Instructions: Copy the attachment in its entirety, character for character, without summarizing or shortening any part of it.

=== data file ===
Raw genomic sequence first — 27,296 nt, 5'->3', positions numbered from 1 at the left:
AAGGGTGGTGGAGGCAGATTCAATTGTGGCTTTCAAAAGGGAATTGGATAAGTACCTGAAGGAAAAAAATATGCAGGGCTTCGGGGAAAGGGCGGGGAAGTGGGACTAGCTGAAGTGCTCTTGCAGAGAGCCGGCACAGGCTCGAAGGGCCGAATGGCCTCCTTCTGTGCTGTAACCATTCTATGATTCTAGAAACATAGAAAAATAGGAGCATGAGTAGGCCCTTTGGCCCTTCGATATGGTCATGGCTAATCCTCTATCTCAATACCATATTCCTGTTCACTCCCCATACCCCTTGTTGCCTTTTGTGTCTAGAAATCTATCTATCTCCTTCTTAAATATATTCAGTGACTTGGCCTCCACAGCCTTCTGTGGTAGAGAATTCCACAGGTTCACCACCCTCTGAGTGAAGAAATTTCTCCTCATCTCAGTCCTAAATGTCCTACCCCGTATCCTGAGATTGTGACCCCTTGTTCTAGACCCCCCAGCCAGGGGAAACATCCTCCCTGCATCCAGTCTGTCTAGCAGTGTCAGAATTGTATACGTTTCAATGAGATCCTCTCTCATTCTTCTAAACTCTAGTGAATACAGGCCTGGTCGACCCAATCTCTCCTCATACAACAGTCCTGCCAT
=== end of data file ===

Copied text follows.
Raw genomic sequence first — 27,296 nt, 5'->3', positions numbered from 1 at the left:
AAGGGTGGTGGAGGCAGATTCAATTGTGGCTTTCAAAAGGGAATTGGATAAGTACCTGAAGGAAAAAAATATGCAGGGCTTCGGGGAAAGGGCGGGGAAGTGGGACTAGCTGAAGTGCTCTTGCAGAGAGCCGGCACAGGCTCGAAGGGCCGAATGGCCTCCTTCTGTGCTGTAACCATTCTATGATTCTAGAAACATAGAAAAATAGGAGCATGAGTAGGCCCTTTGGCCCTTCGATATGGTCATGGCTAATCCTCTATCTCAATACCATATTCCTGTTCACTCCCCATACCCCTTGTTGCCTTTTGTGTCTAGAAATCTATCTATCTCCTTCTTAAATATATTCAGTGACTTGGCCTCCACAGCCTTCTGTGGTAGAGAATTCCACAGGTTCACCACCCTCTGAGTGAAGAAATTTCTCCTCATCTCAGTCCTAAATGTCCTACCCCGTATCCTGAGATTGTGACCCCTTGTTCTAGACCCCCCAGCCAGGGGAAACATCCTCCCTGCATCCAGTCTGTCTAGCAGTGTCAGAATTGTATACGTTTCAATGAGATCCTCTCTCATTCTTCTAAACTCTAGTGAATACAGGCCTGGTCGACCCAATCTCTCCTCATACAACAGTCCTGCCAT